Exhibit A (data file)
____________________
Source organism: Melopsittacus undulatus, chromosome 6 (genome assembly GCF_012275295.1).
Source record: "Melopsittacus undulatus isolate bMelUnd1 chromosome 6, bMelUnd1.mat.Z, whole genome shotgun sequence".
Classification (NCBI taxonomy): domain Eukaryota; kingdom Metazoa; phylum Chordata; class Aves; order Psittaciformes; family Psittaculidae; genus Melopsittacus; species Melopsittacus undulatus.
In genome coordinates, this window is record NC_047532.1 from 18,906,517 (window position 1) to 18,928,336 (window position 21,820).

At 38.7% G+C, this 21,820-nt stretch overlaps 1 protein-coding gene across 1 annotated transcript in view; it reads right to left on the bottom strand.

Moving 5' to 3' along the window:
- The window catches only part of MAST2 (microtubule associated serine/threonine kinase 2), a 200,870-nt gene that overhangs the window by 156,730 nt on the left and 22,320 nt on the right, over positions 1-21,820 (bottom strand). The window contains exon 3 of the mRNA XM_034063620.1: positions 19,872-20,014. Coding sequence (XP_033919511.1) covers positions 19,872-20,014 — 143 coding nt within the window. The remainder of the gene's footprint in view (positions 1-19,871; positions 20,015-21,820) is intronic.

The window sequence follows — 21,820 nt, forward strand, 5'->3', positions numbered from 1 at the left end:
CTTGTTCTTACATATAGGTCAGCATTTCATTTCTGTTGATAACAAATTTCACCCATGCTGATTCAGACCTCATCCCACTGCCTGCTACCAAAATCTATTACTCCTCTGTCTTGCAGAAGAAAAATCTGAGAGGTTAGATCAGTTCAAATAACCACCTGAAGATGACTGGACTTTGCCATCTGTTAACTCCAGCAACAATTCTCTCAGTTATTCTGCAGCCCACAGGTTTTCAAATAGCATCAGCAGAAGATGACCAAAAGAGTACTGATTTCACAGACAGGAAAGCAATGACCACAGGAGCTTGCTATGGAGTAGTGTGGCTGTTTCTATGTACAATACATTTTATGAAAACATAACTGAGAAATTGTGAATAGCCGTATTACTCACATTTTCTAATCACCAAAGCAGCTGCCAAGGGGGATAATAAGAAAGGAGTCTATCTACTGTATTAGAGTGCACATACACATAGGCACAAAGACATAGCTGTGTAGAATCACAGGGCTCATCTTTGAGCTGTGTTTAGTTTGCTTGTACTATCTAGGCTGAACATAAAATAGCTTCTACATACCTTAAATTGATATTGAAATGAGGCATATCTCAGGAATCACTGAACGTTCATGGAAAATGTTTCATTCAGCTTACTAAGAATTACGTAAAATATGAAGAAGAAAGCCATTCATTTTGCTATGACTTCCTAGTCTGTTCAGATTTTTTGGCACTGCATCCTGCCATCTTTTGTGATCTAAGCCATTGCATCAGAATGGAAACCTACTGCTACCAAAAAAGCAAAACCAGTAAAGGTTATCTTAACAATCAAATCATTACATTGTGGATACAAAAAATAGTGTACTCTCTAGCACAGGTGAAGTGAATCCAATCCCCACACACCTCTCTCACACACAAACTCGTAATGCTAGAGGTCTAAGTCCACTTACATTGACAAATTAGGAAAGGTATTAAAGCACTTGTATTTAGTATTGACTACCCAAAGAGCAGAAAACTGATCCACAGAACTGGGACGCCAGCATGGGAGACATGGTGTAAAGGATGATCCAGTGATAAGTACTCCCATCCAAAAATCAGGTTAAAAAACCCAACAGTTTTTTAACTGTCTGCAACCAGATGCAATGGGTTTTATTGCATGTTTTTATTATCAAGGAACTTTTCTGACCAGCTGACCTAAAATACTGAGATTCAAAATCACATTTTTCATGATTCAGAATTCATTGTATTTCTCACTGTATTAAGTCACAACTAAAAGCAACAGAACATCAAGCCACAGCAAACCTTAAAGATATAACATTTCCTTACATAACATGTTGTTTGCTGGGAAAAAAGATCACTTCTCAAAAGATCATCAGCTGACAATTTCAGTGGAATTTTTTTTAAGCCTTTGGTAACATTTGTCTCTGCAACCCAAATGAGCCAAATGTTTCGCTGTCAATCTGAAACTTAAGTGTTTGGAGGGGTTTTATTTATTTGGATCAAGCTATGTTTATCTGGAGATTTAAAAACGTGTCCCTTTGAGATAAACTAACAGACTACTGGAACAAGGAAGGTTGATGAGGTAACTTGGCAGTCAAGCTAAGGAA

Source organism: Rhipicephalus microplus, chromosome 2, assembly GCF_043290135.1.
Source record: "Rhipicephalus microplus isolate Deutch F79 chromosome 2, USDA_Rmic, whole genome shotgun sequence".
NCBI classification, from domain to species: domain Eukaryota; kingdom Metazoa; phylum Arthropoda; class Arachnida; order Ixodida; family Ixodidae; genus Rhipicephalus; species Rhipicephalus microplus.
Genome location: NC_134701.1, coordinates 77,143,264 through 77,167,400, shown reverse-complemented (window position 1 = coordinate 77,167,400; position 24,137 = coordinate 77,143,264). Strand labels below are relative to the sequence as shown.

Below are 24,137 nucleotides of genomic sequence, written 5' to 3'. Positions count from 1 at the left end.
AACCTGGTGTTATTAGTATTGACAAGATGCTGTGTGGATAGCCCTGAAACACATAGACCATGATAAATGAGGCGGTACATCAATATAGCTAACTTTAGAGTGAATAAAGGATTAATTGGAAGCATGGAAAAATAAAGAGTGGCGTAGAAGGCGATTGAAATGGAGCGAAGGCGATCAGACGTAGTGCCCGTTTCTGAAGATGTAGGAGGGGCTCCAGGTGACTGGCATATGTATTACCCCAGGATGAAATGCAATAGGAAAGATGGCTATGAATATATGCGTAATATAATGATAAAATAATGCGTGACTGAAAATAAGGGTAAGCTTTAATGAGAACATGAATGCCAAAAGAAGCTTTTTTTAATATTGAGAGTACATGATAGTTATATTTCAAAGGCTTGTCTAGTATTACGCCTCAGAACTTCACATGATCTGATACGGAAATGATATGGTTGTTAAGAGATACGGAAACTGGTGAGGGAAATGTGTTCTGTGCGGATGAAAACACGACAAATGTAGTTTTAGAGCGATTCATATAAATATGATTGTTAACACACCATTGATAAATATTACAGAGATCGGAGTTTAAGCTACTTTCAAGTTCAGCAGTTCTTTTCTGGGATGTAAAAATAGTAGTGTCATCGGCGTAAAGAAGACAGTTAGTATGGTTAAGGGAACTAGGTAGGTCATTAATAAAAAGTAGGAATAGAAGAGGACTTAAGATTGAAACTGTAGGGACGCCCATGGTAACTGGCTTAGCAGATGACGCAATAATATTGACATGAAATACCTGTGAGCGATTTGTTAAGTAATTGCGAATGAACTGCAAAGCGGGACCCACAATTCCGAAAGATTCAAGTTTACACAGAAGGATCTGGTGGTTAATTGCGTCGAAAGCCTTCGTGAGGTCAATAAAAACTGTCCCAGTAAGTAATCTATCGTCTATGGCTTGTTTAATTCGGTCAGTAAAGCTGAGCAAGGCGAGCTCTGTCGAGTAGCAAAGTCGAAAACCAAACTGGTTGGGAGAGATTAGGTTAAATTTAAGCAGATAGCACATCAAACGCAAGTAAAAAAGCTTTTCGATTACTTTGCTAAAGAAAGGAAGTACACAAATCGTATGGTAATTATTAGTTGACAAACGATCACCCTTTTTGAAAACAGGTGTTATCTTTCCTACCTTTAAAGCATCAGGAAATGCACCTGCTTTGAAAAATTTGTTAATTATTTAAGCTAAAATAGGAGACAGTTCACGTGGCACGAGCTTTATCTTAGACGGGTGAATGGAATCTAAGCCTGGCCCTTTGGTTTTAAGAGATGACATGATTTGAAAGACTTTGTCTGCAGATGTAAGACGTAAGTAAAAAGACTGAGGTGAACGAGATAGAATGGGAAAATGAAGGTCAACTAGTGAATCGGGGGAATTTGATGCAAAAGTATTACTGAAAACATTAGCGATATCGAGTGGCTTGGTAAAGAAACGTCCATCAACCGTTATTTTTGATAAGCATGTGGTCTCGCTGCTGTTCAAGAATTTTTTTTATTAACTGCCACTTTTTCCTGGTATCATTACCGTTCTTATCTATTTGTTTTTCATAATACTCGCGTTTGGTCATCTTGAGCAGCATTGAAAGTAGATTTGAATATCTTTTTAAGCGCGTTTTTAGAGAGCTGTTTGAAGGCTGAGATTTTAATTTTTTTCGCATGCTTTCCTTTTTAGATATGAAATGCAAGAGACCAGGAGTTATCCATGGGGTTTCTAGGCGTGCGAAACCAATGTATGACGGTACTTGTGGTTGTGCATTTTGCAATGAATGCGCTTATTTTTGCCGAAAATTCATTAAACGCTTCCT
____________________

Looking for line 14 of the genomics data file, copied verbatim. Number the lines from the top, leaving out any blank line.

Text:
Below are 24,137 nucleotides of genomic sequence, written 5' to 3'. Positions count from 1 at the left end.